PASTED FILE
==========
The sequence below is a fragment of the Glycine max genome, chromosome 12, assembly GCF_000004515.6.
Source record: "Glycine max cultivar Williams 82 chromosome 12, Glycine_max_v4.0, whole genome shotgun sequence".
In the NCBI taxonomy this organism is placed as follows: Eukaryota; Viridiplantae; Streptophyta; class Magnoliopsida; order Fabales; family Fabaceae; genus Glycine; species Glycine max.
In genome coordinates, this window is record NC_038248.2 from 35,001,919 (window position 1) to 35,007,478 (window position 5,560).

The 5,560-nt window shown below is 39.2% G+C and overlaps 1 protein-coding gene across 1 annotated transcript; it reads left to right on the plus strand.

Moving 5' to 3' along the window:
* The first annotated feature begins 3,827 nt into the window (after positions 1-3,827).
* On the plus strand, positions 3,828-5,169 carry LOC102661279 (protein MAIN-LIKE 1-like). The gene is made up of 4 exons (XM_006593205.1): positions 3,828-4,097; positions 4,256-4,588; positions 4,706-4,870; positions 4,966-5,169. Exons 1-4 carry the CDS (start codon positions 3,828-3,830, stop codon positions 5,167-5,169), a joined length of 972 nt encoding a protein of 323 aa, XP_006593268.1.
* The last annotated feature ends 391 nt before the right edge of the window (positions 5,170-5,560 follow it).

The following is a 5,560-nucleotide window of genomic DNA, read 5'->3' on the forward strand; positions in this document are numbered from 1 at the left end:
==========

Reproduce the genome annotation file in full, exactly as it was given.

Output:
The sequence below is a fragment of the Glycine max genome, chromosome 12, assembly GCF_000004515.6.
Source record: "Glycine max cultivar Williams 82 chromosome 12, Glycine_max_v4.0, whole genome shotgun sequence".
In the NCBI taxonomy this organism is placed as follows: Eukaryota; Viridiplantae; Streptophyta; class Magnoliopsida; order Fabales; family Fabaceae; genus Glycine; species Glycine max.
In genome coordinates, this window is record NC_038248.2 from 35,001,919 (window position 1) to 35,007,478 (window position 5,560).

The 5,560-nt window shown below is 39.2% G+C and overlaps 1 protein-coding gene across 1 annotated transcript; it reads left to right on the plus strand.

Moving 5' to 3' along the window:
* The first annotated feature begins 3,827 nt into the window (after positions 1-3,827).
* On the plus strand, positions 3,828-5,169 carry LOC102661279 (protein MAIN-LIKE 1-like). The gene is made up of 4 exons (XM_006593205.1): positions 3,828-4,097; positions 4,256-4,588; positions 4,706-4,870; positions 4,966-5,169. Exons 1-4 carry the CDS (start codon positions 3,828-3,830, stop codon positions 5,167-5,169), a joined length of 972 nt encoding a protein of 323 aa, XP_006593268.1.
* The last annotated feature ends 391 nt before the right edge of the window (positions 5,170-5,560 follow it).

The following is a 5,560-nucleotide window of genomic DNA, read 5'->3' on the forward strand; positions in this document are numbered from 1 at the left end: